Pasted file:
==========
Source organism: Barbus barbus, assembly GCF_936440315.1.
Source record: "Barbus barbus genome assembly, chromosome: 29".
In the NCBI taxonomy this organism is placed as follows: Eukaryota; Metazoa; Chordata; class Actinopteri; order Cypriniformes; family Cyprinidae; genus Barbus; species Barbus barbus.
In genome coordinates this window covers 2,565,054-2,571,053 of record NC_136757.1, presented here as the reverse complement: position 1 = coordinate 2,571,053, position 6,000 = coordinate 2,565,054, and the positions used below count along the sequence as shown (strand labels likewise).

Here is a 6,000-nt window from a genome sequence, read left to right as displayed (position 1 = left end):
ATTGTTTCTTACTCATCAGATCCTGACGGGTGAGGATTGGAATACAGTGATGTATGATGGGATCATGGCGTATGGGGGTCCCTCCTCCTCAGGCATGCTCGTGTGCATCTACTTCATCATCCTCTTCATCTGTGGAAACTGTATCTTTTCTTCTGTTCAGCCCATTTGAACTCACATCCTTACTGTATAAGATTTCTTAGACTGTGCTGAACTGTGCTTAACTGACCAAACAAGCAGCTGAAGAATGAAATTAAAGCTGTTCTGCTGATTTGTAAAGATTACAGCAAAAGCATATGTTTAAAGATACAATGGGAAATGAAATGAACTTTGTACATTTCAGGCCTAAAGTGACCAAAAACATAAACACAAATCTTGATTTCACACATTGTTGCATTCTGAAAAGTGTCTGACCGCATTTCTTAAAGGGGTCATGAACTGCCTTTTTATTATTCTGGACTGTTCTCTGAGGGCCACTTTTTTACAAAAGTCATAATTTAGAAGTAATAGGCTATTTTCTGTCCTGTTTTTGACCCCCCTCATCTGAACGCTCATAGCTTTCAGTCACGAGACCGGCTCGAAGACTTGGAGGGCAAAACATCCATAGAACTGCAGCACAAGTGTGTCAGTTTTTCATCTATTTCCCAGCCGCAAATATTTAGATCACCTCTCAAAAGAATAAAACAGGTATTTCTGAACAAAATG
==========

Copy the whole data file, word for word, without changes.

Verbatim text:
Source organism: Barbus barbus, assembly GCF_936440315.1.
Source record: "Barbus barbus genome assembly, chromosome: 29".
In the NCBI taxonomy this organism is placed as follows: Eukaryota; Metazoa; Chordata; class Actinopteri; order Cypriniformes; family Cyprinidae; genus Barbus; species Barbus barbus.
In genome coordinates this window covers 2,565,054-2,571,053 of record NC_136757.1, presented here as the reverse complement: position 1 = coordinate 2,571,053, position 6,000 = coordinate 2,565,054, and the positions used below count along the sequence as shown (strand labels likewise).

Here is a 6,000-nt window from a genome sequence, read left to right as displayed (position 1 = left end):
ATTGTTTCTTACTCATCAGATCCTGACGGGTGAGGATTGGAATACAGTGATGTATGATGGGATCATGGCGTATGGGGGTCCCTCCTCCTCAGGCATGCTCGTGTGCATCTACTTCATCATCCTCTTCATCTGTGGAAACTGTATCTTTTCTTCTGTTCAGCCCATTTGAACTCACATCCTTACTGTATAAGATTTCTTAGACTGTGCTGAACTGTGCTTAACTGACCAAACAAGCAGCTGAAGAATGAAATTAAAGCTGTTCTGCTGATTTGTAAAGATTACAGCAAAAGCATATGTTTAAAGATACAATGGGAAATGAAATGAACTTTGTACATTTCAGGCCTAAAGTGACCAAAAACATAAACACAAATCTTGATTTCACACATTGTTGCATTCTGAAAAGTGTCTGACCGCATTTCTTAAAGGGGTCATGAACTGCCTTTTTATTATTCTGGACTGTTCTCTGAGGGCCACTTTTTTACAAAAGTCATAATTTAGAAGTAATAGGCTATTTTCTGTCCTGTTTTTGACCCCCCTCATCTGAACGCTCATAGCTTTCAGTCACGAGACCGGCTCGAAGACTTGGAGGGCAAAACATCCATAGAACTGCAGCACAAGTGTGTCAGTTTTTCATCTATTTCCCAGCCGCAAATATTTAGATCACCTCTCAAAAGAATAAAACAGGTATTTCTGAACAAAATG